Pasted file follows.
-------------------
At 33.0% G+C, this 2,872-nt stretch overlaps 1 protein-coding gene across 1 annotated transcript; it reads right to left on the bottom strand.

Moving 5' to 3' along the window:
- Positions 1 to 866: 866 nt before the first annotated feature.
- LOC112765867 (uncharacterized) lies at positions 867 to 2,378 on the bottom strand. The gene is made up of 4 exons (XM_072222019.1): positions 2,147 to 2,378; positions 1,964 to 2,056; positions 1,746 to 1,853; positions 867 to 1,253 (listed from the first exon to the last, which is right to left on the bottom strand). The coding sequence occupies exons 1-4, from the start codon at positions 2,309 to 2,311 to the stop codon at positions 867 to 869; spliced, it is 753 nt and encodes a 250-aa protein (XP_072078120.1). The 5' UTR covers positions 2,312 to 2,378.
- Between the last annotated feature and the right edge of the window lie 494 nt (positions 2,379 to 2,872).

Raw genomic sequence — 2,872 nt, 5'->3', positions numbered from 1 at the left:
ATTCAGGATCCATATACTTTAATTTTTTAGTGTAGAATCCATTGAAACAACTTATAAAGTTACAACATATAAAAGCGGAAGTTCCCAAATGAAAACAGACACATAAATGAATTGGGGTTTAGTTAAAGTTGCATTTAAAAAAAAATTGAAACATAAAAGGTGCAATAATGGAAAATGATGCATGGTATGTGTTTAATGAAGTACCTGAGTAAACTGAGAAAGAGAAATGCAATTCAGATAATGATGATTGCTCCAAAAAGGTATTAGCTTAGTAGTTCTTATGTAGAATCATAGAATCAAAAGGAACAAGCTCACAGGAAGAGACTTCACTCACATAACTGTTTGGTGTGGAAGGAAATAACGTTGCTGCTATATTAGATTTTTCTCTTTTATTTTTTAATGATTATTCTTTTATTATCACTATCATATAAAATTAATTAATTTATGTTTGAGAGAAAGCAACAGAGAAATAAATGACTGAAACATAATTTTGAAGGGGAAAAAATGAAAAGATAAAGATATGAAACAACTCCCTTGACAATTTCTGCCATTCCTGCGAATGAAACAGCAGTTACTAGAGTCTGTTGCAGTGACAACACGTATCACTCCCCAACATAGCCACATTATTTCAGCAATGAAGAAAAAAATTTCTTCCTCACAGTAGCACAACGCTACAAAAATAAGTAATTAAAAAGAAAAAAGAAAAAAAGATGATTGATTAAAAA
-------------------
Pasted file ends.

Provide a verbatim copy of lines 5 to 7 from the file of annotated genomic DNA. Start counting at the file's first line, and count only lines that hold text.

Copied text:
- Between the last annotated feature and the right edge of the window lie 494 nt (positions 2,379 to 2,872).

Raw genomic sequence — 2,872 nt, 5'->3', positions numbered from 1 at the left:
ATTCAGGATCCATATACTTTAATTTTTTAGTGTAGAATCCATTGAAACAACTTATAAAGTTACAACATATAAAAGCGGAAGTTCCCAAATGAAAACAGACACATAAATGAATTGGGGTTTAGTTAAAGTTGCATTTAAAAAAAAATTGAAACATAAAAGGTGCAATAATGGAAAATGATGCATGGTATGTGTTTAATGAAGTACCTGAGTAAACTGAGAAAGAGAAATGCAATTCAGATAATGATGATTGCTCCAAAAAGGTATTAGCTTAGTAGTTCTTATGTAGAATCATAGAATCAAAAGGAACAAGCTCACAGGAAGAGACTTCACTCACATAACTGTTTGGTGTGGAAGGAAATAACGTTGCTGCTATATTAGATTTTTCTCTTTTATTTTTTAATGATTATTCTTTTATTATCACTATCATATAAAATTAATTAATTTATGTTTGAGAGAAAGCAACAGAGAAATAAATGACTGAAACATAATTTTGAAGGGGAAAAAATGAAAAGATAAAGATATGAAACAACTCCCTTGACAATTTCTGCCATTCCTGCGAATGAAACAGCAGTTACTAGAGTCTGTTGCAGTGACAACACGTATCACTCCCCAACATAGCCACATTATTTCAGCAATGAAGAAAAAAATTTCTTCCTCACAGTAGCACAACGCTACAAAAATAAGTAATTAAAAAGAAAAAAGAAAAAAAGATGATTGATTAAAAA